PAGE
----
Subprime Commercial Mortgage
“What Is Subprime Commercial Mortgage Lending”
Some people will call subprime a secondary financing market or second chance funding that is available to those borrowers with a combination of cash flow, equity, and credit provides the basis for a lender to advance a mortgage at a higher rate of interest due to higher risk.
In the commercial mortgage financing market, depending on the geographic location, only about 1/2 of the market is funded through banks and institutional lenders with the balance capitalized by subprime lenders and borrower equity.
While there are many that hold the opinion that subprime is more of a lender of last resort, this is not necessarily the case and in fact this can be a lending vehicle of choice, especially if you have shorter time lines than what a bank financing process will require.
Subprime commercial mortgages can be placed for purchase, refinance, debt consolidation, construction, and bridge financing applications.
And there are lots of subprime or secondary financing sources, each working to carve out a niche in which to operate.
Even though there are many different sub prime lending sources and lending models, on the whole all of these sources of business property financing can be categorized in to 1) subprime institutional lenders; and 2) private mortgage lenders.
Subprime Institutional Lenders
Subprime institutional or quasi institutional lenders can include trust companies, merchant banks, pension funds, investment funds, and so on where funds are targeted towards a certain type of real estate, rate of return, and risk. The lenders are formalized organizations that directly or indirectly work with investor capital to place real estate mortgages on commercial property.
There are large capital holders in the global market place that seek to diversify their holdings through into real estate and do so through these quasi institutional lenders that can be wholly owned or outsourced.
While there can be considerable variability in what is offered from one of these lenders to the next, the commonality would center around what we would refer to as “near bank deals” where the borrower has not quite been able to get qualified at a bank, but is close enough to evolve into “A” credit financing in the near future.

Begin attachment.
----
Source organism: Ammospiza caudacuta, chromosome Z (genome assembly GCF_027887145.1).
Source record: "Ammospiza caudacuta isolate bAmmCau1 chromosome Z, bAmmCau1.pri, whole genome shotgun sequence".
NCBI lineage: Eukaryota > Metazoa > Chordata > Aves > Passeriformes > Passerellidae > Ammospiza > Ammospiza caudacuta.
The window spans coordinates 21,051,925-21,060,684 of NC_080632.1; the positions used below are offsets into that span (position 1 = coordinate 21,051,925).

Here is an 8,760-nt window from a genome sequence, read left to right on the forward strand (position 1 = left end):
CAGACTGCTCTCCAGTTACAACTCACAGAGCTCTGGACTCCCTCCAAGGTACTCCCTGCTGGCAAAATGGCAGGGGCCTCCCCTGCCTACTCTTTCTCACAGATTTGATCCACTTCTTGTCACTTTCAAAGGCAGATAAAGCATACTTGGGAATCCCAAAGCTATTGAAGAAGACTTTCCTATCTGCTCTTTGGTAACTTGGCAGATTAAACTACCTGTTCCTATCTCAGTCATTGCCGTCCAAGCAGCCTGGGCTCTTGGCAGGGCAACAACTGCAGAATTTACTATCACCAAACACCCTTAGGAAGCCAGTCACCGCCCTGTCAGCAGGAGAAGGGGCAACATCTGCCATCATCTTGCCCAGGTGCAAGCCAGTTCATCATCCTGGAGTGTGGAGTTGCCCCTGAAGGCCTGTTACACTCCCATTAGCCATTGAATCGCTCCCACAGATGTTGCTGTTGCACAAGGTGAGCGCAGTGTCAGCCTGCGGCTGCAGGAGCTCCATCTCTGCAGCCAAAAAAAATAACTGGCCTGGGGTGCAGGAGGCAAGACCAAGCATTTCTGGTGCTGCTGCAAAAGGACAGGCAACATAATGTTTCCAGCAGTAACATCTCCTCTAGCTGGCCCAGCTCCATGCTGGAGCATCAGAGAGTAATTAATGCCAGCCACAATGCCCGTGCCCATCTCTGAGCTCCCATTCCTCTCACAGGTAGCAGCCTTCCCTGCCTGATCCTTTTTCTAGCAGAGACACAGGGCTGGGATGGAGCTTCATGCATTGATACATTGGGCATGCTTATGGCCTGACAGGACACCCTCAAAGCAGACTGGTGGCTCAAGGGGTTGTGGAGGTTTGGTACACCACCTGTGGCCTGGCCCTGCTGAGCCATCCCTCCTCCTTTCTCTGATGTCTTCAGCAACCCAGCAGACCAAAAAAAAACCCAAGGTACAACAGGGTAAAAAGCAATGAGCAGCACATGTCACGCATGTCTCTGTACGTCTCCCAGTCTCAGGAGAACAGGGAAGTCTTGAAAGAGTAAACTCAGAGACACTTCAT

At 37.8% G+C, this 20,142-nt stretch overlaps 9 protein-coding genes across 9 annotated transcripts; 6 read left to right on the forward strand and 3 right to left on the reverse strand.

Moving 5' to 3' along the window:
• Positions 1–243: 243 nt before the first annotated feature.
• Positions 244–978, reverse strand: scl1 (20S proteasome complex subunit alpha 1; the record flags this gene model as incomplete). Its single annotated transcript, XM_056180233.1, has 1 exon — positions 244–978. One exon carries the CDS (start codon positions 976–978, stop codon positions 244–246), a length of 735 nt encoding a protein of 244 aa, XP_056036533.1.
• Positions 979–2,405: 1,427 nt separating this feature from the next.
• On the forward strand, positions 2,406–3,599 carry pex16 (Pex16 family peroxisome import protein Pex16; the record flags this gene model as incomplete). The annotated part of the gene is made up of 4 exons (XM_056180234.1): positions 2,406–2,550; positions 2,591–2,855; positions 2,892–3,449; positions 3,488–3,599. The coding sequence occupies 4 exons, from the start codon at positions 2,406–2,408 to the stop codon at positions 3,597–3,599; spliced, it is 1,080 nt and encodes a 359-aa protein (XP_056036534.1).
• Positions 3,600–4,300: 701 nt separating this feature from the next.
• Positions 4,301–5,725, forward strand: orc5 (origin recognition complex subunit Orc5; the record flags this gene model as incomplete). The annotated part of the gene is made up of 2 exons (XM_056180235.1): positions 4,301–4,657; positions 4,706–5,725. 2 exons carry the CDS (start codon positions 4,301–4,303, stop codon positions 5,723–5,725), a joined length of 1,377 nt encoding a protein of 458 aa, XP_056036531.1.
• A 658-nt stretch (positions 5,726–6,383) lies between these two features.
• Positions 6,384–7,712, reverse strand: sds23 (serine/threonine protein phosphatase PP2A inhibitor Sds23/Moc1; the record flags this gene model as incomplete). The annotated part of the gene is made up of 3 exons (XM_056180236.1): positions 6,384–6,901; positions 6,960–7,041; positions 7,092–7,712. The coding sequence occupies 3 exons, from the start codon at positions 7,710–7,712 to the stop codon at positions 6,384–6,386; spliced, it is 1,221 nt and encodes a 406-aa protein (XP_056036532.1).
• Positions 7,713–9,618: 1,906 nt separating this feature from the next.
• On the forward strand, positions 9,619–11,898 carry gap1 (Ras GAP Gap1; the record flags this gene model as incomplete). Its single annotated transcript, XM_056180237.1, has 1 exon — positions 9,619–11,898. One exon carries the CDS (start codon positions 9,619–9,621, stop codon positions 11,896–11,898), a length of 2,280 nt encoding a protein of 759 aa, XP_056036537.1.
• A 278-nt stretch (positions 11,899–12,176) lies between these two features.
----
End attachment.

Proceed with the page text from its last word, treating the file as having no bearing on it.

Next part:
Rates are higher than bank deals due to the higher inherent risk.
The terms tend to range from one to three years and can include prepaid interest, interest only, and amortized repayment.
One of the key aspects of subprime institutional lending that differentiates it from most of the private lending is the size of the deal that can be considered. Minimum deal sizes are typically $1,000,000 or higher with upper limits in the 10’s of millions.
Due diligence also tends to be more straightforward and streamlined as compared to a bank or institutional deal with funding timelines from application to advance of 30 to 45 days.
Private Commercial Mortgage
Private mortgage lenders are also part of the subprime commercial mortgage space.
While subprime institutional lenders will focus on cashflow, credit, and equity, private lenders are mostly concerned with the equity of the property, making them still higher risk lenders in most case.
That being said, there are lower risk private lenders that would overlap with the subprime or quasi institutional group.
Some of the bigger differences with private lending is deal size and lender profile.
Private lenders are primarily individual investors placing their own money, or working in small syndicates. There are also mortgage investment corporations or MIC’s that place investor money into mortgage investments.
90% of private money has a deal size of under $2,000,000 and a term of no more than one year.
Larger deals are more confined to MIC and larger syndicates.
One of the major benefits of private lending is the speed of deal completion which for smaller deals can be accomplished in a matter of days, and for larger deals, a matter of weeks.
So on average, private lending focuses on smaller loan size, faster placement, higher risk, higher rate lending than sub prime institutional.
If you can’t qualify for a commercial mortgage with a bank or institutional lender, or don’t have time to invest in their process, then the subprime commercial mortgage market is likely your next best option.